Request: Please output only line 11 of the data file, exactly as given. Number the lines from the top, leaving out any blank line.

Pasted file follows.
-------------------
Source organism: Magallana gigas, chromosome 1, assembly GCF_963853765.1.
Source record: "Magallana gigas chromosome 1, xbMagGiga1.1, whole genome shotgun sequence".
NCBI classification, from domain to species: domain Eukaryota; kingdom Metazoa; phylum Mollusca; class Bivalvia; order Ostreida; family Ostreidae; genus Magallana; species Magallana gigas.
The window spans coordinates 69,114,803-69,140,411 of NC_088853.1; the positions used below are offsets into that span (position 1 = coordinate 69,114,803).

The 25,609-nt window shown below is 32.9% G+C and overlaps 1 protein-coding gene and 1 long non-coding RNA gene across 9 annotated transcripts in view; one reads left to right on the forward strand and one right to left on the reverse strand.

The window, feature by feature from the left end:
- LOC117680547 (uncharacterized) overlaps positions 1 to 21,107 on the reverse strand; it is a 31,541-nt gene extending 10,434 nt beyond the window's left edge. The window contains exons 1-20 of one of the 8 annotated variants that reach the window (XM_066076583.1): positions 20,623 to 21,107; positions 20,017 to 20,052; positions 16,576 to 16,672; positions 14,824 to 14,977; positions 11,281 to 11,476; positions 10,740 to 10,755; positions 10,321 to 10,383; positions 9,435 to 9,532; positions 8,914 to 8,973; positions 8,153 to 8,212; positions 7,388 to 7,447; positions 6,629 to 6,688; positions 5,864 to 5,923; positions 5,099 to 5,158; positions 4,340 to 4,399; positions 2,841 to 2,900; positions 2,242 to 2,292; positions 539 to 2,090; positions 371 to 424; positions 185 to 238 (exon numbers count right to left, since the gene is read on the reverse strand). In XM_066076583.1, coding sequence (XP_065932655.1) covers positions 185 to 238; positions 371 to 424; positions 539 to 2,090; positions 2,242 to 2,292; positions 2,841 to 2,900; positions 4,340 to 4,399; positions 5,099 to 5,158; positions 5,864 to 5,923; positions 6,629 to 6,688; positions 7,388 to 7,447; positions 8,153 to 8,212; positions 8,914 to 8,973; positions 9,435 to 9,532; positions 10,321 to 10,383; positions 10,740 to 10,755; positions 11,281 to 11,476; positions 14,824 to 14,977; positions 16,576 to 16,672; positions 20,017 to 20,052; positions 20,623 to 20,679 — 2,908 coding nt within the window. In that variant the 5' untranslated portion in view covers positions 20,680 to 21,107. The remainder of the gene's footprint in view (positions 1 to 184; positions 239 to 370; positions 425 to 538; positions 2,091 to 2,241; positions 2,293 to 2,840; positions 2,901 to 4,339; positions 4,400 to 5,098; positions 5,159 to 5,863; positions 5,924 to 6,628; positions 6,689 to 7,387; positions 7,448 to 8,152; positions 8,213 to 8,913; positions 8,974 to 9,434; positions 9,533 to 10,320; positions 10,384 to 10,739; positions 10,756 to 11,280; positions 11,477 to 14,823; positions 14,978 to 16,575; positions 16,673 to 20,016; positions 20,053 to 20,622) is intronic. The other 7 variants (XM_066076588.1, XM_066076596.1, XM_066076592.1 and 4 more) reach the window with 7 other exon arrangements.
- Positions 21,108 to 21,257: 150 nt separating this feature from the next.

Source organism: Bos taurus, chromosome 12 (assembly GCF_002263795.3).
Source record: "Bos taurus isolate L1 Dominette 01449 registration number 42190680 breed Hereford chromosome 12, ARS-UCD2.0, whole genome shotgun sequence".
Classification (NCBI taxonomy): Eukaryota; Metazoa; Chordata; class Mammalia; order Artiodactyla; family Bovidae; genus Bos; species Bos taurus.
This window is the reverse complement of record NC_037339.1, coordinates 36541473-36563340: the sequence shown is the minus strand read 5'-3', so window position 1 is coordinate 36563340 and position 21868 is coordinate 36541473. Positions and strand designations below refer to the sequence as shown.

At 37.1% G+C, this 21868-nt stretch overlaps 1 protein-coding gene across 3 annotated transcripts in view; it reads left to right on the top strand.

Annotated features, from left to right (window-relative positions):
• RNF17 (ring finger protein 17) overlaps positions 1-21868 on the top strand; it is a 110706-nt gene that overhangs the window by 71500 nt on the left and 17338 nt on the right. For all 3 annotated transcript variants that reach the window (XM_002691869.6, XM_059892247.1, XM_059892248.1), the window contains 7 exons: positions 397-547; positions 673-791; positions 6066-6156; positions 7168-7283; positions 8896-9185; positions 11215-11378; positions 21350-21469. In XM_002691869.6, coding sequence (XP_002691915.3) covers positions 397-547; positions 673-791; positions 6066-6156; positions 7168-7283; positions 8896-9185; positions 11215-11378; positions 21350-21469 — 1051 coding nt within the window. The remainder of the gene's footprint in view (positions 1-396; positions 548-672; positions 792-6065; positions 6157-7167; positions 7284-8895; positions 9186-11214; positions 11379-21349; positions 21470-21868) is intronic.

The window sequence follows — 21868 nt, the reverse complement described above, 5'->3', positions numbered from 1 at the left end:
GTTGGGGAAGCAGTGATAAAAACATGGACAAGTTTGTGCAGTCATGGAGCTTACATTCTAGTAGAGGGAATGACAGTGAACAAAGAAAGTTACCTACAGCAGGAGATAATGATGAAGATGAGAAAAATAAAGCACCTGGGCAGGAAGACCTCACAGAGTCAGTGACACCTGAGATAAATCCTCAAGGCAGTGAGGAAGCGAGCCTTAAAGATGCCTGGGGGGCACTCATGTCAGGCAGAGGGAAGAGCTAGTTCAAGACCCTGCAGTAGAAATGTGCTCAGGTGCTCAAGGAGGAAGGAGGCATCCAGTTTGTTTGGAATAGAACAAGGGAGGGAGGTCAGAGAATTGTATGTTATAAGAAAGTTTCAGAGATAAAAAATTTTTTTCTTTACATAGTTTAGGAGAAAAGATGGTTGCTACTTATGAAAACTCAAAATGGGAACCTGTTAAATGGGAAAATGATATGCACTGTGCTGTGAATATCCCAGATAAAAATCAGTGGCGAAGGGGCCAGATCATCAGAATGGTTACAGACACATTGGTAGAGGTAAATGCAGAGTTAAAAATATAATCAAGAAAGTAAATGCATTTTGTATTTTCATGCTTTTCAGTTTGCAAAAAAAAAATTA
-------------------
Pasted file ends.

Classification (NCBI taxonomy): Eukaryota; Metazoa; Chordata; class Mammalia; order Artiodactyla; family Bovidae; genus Bos; species Bos taurus.